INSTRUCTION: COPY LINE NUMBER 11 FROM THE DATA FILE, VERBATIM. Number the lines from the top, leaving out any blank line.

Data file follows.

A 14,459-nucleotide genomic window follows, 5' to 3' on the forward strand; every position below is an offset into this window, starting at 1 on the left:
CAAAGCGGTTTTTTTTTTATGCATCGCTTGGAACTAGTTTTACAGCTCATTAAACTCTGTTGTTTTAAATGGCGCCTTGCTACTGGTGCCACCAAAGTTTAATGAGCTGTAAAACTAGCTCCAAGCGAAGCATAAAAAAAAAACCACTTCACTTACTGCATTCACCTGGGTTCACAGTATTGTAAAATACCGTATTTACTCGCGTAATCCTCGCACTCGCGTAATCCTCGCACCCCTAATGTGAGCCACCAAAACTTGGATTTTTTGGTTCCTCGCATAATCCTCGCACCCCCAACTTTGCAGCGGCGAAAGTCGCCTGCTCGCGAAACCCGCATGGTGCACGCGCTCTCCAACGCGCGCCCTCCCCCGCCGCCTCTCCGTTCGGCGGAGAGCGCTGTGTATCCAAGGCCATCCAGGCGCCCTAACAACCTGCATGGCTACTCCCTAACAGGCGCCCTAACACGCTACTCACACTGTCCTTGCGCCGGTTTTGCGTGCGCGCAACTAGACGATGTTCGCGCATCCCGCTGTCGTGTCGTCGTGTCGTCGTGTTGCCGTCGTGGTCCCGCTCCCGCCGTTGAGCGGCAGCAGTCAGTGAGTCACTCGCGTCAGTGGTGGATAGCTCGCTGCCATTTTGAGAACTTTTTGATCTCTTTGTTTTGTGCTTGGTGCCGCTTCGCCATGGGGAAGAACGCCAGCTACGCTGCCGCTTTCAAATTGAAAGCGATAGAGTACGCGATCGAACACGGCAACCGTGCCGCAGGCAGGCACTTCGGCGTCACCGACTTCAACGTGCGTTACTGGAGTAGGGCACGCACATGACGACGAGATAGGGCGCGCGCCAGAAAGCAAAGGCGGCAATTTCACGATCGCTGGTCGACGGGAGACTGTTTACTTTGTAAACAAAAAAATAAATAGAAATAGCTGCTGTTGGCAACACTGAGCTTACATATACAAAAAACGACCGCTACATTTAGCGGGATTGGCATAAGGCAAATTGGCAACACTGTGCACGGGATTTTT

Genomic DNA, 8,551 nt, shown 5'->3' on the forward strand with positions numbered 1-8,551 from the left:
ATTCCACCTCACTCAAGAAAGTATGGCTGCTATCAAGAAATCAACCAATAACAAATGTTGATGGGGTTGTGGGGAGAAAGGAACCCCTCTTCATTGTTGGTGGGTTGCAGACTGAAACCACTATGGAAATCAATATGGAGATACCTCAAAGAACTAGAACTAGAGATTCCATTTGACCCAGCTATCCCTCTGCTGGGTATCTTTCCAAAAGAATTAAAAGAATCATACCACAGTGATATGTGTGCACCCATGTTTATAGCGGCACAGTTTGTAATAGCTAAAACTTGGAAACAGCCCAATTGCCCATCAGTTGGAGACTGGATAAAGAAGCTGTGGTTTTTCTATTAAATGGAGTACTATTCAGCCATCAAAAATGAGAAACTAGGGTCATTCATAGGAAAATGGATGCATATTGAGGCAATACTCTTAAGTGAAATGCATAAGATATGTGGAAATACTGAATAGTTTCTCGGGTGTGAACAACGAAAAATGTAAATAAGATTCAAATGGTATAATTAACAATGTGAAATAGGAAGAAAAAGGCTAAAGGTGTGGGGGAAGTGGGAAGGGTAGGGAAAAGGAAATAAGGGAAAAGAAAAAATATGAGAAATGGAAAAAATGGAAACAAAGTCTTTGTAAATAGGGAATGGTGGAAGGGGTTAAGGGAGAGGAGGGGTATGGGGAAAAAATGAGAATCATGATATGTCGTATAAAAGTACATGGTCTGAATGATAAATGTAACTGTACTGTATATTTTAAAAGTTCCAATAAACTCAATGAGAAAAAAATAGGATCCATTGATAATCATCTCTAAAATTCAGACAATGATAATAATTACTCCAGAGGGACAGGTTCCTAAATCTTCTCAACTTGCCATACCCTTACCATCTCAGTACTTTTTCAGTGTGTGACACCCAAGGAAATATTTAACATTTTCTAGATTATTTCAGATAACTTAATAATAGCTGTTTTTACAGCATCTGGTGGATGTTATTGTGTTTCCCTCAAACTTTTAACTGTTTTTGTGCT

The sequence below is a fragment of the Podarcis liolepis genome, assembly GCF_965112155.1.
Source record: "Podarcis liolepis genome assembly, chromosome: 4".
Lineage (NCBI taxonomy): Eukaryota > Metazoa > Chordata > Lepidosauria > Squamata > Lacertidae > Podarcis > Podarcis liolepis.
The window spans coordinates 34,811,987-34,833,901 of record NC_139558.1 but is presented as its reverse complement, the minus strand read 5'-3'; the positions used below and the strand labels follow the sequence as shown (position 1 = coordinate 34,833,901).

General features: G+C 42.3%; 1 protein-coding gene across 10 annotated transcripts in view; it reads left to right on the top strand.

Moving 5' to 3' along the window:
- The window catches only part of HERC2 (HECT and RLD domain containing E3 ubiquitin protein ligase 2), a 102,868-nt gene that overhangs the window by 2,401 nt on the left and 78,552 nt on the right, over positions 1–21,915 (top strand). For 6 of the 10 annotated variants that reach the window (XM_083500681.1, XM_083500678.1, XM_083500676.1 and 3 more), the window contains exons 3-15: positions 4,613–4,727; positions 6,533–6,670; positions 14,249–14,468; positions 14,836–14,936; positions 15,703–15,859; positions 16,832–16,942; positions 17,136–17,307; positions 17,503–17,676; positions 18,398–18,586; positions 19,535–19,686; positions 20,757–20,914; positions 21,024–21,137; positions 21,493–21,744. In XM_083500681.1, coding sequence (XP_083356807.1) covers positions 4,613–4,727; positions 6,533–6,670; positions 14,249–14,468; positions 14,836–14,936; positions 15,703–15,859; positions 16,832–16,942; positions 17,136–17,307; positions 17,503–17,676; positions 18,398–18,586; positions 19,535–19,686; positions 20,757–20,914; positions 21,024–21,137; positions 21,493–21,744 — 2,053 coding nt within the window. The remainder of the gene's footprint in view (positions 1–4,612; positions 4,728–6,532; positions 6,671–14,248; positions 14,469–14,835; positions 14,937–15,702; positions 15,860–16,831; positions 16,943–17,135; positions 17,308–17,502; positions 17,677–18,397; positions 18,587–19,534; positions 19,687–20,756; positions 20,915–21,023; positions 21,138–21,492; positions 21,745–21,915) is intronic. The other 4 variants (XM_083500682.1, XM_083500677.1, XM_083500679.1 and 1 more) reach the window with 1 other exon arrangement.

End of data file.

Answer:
- The window catches only part of HERC2 (HECT and RLD domain containing E3 ubiquitin protein ligase 2), a 102,868-nt gene that overhangs the window by 2,401 nt on the left and 78,552 nt on the right, over positions 1–21,915 (top strand). For 6 of the 10 annotated variants that reach the window (XM_083500681.1, XM_083500678.1, XM_083500676.1 and 3 more), the window contains exons 3-15: positions 4,613–4,727; positions 6,533–6,670; positions 14,249–14,468; positions 14,836–14,936; positions 15,703–15,859; positions 16,832–16,942; positions 17,136–17,307; positions 17,503–17,676; positions 18,398–18,586; positions 19,535–19,686; positions 20,757–20,914; positions 21,024–21,137; positions 21,493–21,744. In XM_083500681.1, coding sequence (XP_083356807.1) covers positions 4,613–4,727; positions 6,533–6,670; positions 14,249–14,468; positions 14,836–14,936; positions 15,703–15,859; positions 16,832–16,942; positions 17,136–17,307; positions 17,503–17,676; positions 18,398–18,586; positions 19,535–19,686; positions 20,757–20,914; positions 21,024–21,137; positions 21,493–21,744 — 2,053 coding nt within the window. The remainder of the gene's footprint in view (positions 1–4,612; positions 4,728–6,532; positions 6,671–14,248; positions 14,469–14,835; positions 14,937–15,702; positions 15,860–16,831; positions 16,943–17,135; positions 17,308–17,502; positions 17,677–18,397; positions 18,587–19,534; positions 19,687–20,756; positions 20,915–21,023; positions 21,138–21,492; positions 21,745–21,915) is intronic. The other 4 variants (XM_083500682.1, XM_083500677.1, XM_083500679.1 and 1 more) reach the window with 1 other exon arrangement.